Monday, August 29, 2011

System Shock

The thing that never happens HAPPENED. The system saved the day!

Allow me to explain.

My client is on long-term disability from his job due to his mental illness. His wife works full-time at a fast food restaurant. They have had subsidized daycare for their 6 year old daughter for the past two years.

They received notice recently that their subsidy would end as of September, as their daughter will begin attending full day school. They asked me to call Children’s Services to advocate keeping the subsidy, as they can’t afford the full rates. Children’s Services explained to me that once a child is past the preschool age, and in full day school it is presumed that they do not require the same level of care, and the parent should be able to manage this. Apparently, this is policy. She said she had never heard of any exceptions being made. I kinda see their point, but have these people never heard of P.D. days? Winter and spring break? Summer vacation???? There are many days when the little one will not be in school.

My client is doing well in his recovery, but is not yet able to take care of his daughter by himself for extended periods. He has appointments with various therapists, doctors, clinics pretty much daily, and has difficulty staying awake for long periods of time and handling stressful situations.

So today, 3 days before they are to be cut off the Children’s Services worker calls me back. Apparently the department has just finished approving a new policy which states that approved disability leaves will continue to qualify for supports beyond preschool age, and this already applies to this family.

Hallelujah! We must have saved up some good karma or something. I was all set to do battle with the higher-ups if need be, but they pre-empted me! Any of you readers who work in or receive social services will know just how rare an event this is indeed.

Not bad for a Monday morning.

Tuesday, August 23, 2011

So Long, Jack

We interrupt this regularly scheduled blog for a moment of remembrance.
Early yesterday morning Canadians lost a great leader and advocate when the Honorable Jack Layton lost his battle with cancer.

For my non-Canadian readers, a bit of background: Layton was the leader of the New Democratic Party of Canada, a perennial third (sometimes even fourth) rung party which in our recent election he elevated to Official Opposition status for the first time ever.


I had the good fortune to meet Jack, along with his MP wife Olivia Chow, and hear him speak several times at anti-Iraq war rallies in 2002-03. It was one of my first introductions to the political world as a young student, and I was encouraged, inspired and impressed by him.

Jack was a tireless crusader for many causes, and unlike many politicians it wasn't just talk.

He wrote the book on homelessness in Canada, literally, with the publication of Homelessness: The Making and Unmaking of a Crisis in 2000.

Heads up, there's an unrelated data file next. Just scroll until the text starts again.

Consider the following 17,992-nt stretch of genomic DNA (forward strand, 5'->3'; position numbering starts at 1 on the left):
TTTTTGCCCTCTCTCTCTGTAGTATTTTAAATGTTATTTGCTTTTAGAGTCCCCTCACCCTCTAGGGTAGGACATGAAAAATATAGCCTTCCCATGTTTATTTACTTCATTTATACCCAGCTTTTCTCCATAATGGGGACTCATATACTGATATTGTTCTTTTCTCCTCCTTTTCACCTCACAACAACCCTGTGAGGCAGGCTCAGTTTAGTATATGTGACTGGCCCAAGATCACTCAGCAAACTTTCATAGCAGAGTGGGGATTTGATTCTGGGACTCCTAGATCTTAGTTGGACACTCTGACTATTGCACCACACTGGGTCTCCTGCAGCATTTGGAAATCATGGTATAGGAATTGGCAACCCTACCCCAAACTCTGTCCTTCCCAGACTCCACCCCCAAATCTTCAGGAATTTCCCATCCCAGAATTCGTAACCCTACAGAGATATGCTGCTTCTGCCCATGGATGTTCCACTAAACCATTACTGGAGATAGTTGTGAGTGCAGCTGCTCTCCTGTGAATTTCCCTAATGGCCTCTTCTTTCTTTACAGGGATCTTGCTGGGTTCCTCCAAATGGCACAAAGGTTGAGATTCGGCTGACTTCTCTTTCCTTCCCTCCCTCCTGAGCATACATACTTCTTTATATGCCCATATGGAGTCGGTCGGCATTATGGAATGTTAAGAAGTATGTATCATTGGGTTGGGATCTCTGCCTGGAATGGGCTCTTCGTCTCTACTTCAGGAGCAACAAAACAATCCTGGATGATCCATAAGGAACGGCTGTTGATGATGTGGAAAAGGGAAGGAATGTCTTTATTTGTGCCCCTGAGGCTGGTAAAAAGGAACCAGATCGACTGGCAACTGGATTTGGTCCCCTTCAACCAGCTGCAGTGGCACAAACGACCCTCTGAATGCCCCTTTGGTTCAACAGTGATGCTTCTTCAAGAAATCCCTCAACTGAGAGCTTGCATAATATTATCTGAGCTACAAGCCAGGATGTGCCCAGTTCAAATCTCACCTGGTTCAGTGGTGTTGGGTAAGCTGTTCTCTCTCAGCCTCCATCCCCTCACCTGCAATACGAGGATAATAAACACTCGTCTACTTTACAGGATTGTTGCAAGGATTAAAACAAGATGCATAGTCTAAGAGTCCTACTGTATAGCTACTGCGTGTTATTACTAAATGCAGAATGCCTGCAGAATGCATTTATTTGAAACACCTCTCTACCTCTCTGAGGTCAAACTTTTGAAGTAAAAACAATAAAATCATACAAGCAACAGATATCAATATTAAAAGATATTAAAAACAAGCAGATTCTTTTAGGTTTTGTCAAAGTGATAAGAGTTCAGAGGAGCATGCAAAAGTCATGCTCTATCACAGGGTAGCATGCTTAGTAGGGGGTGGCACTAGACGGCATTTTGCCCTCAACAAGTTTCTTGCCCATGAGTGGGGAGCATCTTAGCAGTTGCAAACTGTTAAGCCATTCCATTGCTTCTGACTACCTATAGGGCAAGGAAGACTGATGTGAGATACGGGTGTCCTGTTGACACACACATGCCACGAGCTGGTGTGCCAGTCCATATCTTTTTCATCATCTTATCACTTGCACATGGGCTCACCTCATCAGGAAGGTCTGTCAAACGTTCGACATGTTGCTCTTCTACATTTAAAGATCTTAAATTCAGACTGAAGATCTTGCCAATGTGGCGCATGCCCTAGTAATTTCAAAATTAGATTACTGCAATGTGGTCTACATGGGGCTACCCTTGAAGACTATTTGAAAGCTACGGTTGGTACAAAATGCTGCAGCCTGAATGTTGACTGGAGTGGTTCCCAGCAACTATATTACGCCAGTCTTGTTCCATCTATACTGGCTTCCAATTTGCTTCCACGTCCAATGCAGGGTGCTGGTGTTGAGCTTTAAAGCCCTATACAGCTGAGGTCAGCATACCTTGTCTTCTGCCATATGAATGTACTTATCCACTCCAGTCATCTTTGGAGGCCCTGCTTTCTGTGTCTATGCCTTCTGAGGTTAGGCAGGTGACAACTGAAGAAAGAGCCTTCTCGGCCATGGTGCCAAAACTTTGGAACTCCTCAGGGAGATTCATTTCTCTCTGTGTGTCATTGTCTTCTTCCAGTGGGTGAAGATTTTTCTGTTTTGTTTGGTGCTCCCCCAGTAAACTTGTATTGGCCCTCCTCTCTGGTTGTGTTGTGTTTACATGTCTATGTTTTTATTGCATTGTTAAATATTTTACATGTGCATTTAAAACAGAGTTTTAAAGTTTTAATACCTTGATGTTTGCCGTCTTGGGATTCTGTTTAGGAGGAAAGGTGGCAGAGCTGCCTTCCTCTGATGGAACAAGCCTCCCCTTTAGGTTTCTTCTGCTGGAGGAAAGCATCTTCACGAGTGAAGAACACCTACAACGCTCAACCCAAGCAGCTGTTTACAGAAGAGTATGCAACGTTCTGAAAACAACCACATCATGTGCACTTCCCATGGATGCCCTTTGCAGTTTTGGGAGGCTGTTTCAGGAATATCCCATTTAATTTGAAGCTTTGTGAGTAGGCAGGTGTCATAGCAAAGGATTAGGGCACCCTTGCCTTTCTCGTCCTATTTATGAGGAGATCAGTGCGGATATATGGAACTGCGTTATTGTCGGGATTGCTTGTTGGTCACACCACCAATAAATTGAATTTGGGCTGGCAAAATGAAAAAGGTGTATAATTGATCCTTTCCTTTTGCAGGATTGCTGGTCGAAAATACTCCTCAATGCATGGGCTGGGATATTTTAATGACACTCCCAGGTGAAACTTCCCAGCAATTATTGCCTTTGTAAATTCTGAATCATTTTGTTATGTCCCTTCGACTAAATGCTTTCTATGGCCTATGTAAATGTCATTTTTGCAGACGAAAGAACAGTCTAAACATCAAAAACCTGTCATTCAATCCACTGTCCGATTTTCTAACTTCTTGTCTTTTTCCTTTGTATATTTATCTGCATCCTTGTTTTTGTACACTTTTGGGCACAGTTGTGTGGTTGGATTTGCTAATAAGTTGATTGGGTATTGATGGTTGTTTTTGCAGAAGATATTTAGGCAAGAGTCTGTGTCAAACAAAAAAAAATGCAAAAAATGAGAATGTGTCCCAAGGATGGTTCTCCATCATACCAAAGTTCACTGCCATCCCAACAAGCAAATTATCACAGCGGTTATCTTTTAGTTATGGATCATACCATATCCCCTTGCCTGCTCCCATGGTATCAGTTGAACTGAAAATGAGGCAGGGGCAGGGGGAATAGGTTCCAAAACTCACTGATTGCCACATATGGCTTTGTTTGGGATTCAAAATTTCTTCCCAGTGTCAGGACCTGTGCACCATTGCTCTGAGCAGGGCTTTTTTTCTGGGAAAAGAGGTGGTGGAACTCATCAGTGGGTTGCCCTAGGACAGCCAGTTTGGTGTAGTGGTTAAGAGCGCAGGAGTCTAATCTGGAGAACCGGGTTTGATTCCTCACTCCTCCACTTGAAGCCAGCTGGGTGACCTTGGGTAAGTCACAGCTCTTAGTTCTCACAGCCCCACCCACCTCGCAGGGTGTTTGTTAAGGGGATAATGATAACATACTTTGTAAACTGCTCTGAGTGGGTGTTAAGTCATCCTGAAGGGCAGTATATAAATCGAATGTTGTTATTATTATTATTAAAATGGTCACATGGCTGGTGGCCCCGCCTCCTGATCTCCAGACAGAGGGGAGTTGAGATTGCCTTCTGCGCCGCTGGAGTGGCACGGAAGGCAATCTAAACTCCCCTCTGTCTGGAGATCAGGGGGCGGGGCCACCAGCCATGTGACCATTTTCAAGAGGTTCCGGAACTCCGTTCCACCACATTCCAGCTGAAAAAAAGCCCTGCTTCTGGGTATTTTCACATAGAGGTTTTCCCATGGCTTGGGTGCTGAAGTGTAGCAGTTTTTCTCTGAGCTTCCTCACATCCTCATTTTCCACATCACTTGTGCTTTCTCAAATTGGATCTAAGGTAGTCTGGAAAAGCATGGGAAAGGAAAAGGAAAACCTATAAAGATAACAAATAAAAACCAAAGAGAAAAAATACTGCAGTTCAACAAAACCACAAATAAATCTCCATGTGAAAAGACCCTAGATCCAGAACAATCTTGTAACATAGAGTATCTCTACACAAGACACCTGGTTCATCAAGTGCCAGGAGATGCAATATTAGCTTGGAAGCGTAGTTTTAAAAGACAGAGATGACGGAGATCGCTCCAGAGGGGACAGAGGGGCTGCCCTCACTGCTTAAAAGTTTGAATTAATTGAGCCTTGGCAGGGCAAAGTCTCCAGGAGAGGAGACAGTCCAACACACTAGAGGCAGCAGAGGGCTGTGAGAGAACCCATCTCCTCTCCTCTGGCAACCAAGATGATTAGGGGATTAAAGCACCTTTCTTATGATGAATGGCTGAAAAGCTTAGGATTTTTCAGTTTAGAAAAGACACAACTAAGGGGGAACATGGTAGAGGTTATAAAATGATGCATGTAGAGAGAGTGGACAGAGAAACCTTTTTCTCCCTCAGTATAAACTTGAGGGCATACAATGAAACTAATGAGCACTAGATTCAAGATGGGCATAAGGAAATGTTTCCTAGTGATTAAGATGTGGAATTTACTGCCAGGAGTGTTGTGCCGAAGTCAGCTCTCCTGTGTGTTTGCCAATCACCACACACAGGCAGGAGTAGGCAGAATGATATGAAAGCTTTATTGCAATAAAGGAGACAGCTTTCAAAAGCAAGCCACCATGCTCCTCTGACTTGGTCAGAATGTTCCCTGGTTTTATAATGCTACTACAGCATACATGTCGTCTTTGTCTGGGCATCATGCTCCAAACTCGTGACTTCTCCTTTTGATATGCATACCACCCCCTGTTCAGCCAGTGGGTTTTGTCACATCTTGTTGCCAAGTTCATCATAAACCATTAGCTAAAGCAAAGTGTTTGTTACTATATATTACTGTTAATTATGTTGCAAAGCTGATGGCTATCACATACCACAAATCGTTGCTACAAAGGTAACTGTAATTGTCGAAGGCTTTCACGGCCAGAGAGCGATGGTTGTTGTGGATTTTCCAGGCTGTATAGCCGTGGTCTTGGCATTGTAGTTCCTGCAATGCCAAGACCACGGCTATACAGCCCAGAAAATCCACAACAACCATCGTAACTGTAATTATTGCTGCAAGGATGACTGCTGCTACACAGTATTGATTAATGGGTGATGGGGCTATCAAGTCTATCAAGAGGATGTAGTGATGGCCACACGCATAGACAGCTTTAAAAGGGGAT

He co-founded the White Ribbon Campaign, encouraging men to take responsibility for ending violence against women.

He and Olivia showed their support for the queer community, as well as their commitment to the environment by riding their tandem bicycle in the Toronto Pride Parade each year.


Besides his causes, he was known for many things: his big personality, penchant for sing-alongs, his infamous and unmistakable moustache, wearing jeans to city hall as a city counsellor, and a sense of humour about himself.

Layton and Chow at a 1991 Star Trek Convention. (!!!)
Source: all over the interwebs.

I realize I’m at risk of rambling here, because the fact is I just can’t stop thinking about how this man’s life seems to have been cut short. I guess that’s what cancer does sometimes.

Committed to the end, Layton wrote an open letter to Canadians days before his death. Many have quoted it online already, but he must have known these closing lines would become part of his legacy:

My friends, love is better than anger. Hope is better than fear. Optimism is better than despair. So let us be loving, hopeful and optimistic. And we’ll change the world.


Friday, August 19, 2011

Monday, August 15, 2011

First day back from vacay, 9:01am

This is what greets me...

Problem: My client rents a basement apartment where the landlord and his family live upstairs. They went away for more than 3 weeks and did not leave her with contact information if anything goes wrong. They also did not leave her with any way to get her mail as it is delivered to their post box (to which they have the key). She has bills due, but does not know the names of the companies, or the amount of the bills.

Solution(?): She wants me to come and hang around the post box all afternoon to intercept Canada Post and obtain her mail.* She figures they will give it to me (as opposed to her) because I'm her "worker". Sometimes I wish that pseudo-title held half as much weight as many clients seem to think it does.

*NO, I am not going to do this (as if I even had time). I'm seeing her ASAP to help sort something out, and determine if she will let me talk to the landlord when he returns. Oy.